Photography courtesy of Lowell Washburn, all rights reserved.
Comedian Rodney Dangerfield was best known for his trademark phrase, “I don’t get no respect.”
I suspect that, if the lowly mulberry bush had feelings, it could relate. Although few fruit bearing plants annually produce a more abundant crop, most people ignore or even scorn this tasty and nutritious wild edible. Although there are many reasons for this; ignorance leads the pack. Most people just don’t know how good a juicy, fully ripened, black mulberry can taste. Mulberries also pack a punch. Mulberries contain more than 20 vitamins and minerals. A level cup contains 60 calories; 11 g of sugar and 14 carbs. By comparison, the same cup of wild raspberries has 63 calories; 5 g of sugar and 15 carbs. Instead of producing a single annual crop, mulberries continue to produce for weeks. This year’s crop has already been ripening and falling to the ground for three weeks now and there are tons more on the way.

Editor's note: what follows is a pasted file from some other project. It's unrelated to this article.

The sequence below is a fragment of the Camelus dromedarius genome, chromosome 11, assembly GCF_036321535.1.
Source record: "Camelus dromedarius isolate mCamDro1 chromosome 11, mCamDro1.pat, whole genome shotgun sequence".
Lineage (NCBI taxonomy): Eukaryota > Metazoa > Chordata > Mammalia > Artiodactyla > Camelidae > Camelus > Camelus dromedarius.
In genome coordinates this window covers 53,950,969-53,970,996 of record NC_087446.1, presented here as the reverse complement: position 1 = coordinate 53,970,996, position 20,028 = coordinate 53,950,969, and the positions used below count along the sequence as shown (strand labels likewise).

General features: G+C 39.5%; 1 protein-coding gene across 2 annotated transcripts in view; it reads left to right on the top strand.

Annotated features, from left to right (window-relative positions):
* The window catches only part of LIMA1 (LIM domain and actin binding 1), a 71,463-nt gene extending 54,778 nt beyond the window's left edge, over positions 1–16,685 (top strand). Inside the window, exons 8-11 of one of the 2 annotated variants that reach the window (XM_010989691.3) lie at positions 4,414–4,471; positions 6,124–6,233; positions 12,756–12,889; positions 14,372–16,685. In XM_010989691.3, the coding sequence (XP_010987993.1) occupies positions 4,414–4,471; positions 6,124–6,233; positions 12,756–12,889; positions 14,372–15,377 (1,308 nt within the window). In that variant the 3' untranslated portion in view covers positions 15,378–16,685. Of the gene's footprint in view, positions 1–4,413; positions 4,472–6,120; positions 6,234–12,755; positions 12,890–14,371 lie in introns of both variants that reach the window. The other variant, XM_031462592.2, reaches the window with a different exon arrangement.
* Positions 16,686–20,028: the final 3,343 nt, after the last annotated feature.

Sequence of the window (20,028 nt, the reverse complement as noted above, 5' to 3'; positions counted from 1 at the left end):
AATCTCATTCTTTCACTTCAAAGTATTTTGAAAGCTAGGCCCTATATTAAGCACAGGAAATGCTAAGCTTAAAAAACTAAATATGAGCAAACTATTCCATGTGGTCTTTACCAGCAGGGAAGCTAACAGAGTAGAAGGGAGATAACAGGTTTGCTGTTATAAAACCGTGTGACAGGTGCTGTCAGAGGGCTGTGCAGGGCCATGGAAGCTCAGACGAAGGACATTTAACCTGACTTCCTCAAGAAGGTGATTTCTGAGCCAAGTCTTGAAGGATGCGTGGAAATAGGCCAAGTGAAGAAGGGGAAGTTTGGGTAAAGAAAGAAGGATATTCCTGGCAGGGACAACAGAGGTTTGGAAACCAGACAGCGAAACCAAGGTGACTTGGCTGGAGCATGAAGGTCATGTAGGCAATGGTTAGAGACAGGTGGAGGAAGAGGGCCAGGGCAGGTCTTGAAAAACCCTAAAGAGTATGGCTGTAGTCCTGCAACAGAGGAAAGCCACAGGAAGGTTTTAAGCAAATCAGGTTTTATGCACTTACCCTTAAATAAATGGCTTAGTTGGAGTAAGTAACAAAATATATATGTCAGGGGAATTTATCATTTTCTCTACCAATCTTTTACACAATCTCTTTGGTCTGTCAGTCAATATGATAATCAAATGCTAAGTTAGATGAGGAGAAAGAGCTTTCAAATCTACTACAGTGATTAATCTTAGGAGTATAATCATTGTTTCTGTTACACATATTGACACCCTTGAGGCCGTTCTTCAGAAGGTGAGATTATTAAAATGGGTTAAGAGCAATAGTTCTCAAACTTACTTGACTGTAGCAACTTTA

There are some legitimate gripes. Most people understandably object to is the way mulberries tend to stain everything they touch. There’s no way to avoid this, I guess — unless maybe you wear rubber gloves while picking. Speaking of “mulberry dye”, some of you will remember Back in the Day when housewives — Yea, I used that word — used to hang laundry on backyard clothes lines. Back then, every homemaker could tell you — almost to the hour — when the local robin population began feeding on ripe mulberries. Freshly laundered white sheets seemed to be the robins’ favorite target.
In addition to the dark stains, most people also object to the berry’s, virtually impossible to remove green stem. There’s a simple solution to this one. Simply ignore the stems and eat the fruit — stems and all. Try a handful. You won’t even know the soft stems are there.
In addition to being good for people, mulberries are also a favorite with wildlife. Birds love them and mulberry trees are an absolute deer magnet. The best news is that there’s always plenty for everyone.